- Physical Education and Comprehensive Health Education – Active outdoor play is a regular part of the Pacem day. Some science classes include health content (see course descriptions for details). In addition extra-curricular sports and dance are offered when there is sufficient student interest. Outdoor Activity Days in the fall and the Mountain and Service Retreat in the spring are times for hiking and other outdoor endeavors.
- English, American, and Other Literature – A Pacem literature class can satisfy this requirement. Students taking Student Interest Project can choose projects with literature content, which can be listed on the course of study outline (if the idea is developed in advance).
- The Natural Sciences – A Pacem science class can satisfy this requirement. Students taking Student Interest Project can choose projects with science content, which can be listed on the course of study outline (if the idea is developed in advance).
- The Fine Arts (required by the state for ages 12 and under) – A Pacem art class can satisfy this requirement. Students taking Student Interest Project often choose projects that include the arts, which can be listed on the course of study outline (if the idea is developed in advance). Pacem’s dance troupe, theater group, and singing group also fit into this category.
What about Form E? Whose signatures do I need and how do I get them?
Form E in the home study enrollment packet is to list instructors who are not the student’s parent and not based in a public school. Pacem’s classes fit into this category. If you are expecting a Pacem teacher to take significant responsibility for your child’s progress in a specific subject area, you are encouraged to list him/her on Form E. If the class is serving to supplement or enrich the curriculum you are providing at home, it may not be necessary. According to the Home Study guidelines, it is not necessary to get “the signatures of instructors in fine arts, health, or physical education.” The signature can be provided by the faculty member teaching the class or by the Director. If the director signs, you should indicate the instructor’s name and class title. If you register for your Pacem classes while our classes are in session, you can stop by to get the needed signatures (call first to be sure we’ll be there). Please contact Pacem if you need help getting these signatures over the summer. If you notify the Home Study office, you can also send in the rest of your Home Study paperwork whenever it’s ready and then send Form E with signatures once Pacem classes begin.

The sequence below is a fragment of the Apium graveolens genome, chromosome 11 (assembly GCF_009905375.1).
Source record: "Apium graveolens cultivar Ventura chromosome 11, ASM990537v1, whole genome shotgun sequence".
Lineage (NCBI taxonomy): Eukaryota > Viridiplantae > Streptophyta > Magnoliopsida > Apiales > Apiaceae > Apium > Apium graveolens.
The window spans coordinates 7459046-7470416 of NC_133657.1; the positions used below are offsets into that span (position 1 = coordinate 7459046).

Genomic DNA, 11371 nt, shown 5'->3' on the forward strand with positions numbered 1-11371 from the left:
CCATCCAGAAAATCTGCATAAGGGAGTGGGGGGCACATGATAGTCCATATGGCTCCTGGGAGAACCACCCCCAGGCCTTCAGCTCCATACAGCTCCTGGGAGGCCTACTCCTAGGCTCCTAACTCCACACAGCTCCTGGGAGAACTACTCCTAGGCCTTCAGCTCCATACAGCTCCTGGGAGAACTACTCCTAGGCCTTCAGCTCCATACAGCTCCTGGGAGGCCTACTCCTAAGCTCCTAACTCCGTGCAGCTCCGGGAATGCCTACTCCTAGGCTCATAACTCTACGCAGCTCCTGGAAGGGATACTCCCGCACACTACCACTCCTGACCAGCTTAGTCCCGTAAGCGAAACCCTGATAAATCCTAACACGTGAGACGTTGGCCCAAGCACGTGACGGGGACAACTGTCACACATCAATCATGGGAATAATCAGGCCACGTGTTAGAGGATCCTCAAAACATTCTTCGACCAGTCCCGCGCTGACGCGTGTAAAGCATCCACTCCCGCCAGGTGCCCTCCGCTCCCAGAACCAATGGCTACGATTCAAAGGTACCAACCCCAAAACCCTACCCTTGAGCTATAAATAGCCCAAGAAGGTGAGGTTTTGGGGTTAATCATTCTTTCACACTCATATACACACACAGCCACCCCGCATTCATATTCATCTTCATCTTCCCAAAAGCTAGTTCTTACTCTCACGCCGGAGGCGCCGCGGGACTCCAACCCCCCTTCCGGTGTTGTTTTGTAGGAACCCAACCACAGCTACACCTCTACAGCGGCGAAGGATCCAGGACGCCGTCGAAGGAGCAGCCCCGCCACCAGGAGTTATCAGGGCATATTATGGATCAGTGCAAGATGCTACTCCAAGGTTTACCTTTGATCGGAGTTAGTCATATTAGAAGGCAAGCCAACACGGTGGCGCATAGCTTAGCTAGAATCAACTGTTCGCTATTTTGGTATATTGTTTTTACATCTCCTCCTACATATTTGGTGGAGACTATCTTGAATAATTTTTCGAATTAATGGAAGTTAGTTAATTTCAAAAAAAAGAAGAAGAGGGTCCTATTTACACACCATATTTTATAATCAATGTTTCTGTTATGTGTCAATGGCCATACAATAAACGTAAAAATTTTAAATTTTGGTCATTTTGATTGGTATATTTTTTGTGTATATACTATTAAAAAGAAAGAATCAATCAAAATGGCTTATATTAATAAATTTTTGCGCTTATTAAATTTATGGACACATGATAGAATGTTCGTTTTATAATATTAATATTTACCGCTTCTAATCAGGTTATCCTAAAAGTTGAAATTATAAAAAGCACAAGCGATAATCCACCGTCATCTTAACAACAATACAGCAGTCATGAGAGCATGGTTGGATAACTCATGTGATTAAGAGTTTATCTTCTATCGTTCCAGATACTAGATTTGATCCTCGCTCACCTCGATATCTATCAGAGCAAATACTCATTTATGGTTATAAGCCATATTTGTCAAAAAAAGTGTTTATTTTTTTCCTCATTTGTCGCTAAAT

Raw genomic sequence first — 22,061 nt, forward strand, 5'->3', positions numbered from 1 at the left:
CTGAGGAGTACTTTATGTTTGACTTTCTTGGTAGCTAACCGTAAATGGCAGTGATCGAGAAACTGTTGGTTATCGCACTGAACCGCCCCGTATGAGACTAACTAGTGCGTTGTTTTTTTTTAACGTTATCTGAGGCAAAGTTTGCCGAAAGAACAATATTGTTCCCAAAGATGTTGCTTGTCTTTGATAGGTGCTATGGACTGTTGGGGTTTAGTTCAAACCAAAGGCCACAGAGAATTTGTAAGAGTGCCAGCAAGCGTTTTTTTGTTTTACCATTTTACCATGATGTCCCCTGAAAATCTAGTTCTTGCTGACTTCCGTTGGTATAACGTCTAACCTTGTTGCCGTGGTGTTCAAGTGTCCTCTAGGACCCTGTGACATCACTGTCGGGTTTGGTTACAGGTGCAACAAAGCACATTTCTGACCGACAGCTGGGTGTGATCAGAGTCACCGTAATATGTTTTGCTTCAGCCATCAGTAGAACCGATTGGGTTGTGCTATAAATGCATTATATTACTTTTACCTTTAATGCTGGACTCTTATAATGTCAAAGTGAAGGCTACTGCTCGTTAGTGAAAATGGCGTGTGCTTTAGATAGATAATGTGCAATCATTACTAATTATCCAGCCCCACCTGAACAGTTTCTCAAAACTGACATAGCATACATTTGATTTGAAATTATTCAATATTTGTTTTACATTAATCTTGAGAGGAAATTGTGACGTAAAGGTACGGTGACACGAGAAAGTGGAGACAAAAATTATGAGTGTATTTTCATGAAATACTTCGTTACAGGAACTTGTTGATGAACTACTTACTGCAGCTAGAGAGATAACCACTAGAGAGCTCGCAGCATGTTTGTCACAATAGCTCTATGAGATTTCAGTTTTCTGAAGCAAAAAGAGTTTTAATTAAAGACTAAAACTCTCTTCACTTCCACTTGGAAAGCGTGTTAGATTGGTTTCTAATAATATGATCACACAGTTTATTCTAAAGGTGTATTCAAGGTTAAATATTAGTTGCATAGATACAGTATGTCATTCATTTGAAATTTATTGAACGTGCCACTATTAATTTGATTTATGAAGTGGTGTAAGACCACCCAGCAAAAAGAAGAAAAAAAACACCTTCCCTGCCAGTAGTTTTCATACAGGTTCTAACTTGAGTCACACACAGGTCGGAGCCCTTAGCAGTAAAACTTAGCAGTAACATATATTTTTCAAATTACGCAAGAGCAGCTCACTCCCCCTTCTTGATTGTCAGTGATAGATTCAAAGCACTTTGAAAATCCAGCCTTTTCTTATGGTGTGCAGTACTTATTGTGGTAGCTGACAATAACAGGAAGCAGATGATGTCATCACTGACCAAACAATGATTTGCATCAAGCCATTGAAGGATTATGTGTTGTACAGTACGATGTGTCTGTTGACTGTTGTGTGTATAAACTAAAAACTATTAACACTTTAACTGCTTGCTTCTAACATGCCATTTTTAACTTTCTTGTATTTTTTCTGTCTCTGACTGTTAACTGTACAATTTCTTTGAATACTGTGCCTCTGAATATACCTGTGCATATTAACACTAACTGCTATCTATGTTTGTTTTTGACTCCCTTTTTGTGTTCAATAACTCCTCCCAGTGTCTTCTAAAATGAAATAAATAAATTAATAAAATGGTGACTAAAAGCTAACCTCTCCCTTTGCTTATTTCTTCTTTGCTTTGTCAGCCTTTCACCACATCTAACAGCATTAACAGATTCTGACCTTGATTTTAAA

Should I send Pacem’s narrative assessments to the state as part of my end-of-the-year assessment?
That depends on your end-of-the-year assessment method. If you do a portfolio and parent report, you can include Pacem’s narratives as part of the portfolio, along with samples of the student’s work from the class. If you use a teacher assessment, you can show the Pacem narratives to the teacher along with the student’s work from the class. Then you would send only the end-of-the-year assessment form to the Home Study office (not Pacem’s narratives).
What can I do if I have more questions about homeschooling and Pacem?
Lexi Shear, Pacem’s Director, can answer additional questions about Pacem classes and how they can fit into your whole homeschooling experience. She can put you in touch with the right teacher if you have questions about the content of specific classes. Pacem also offers a variety of homeschool support services including 1 hour of free consulting for currently enrolled students and their families who are new to homeschooling. In addition, Pacem faculty member Rebecca Yahm does independent curriculum consulting with homeschoolers and could set up a meeting to help you with other aspects of the Home Study enrollment and curriculum planning process.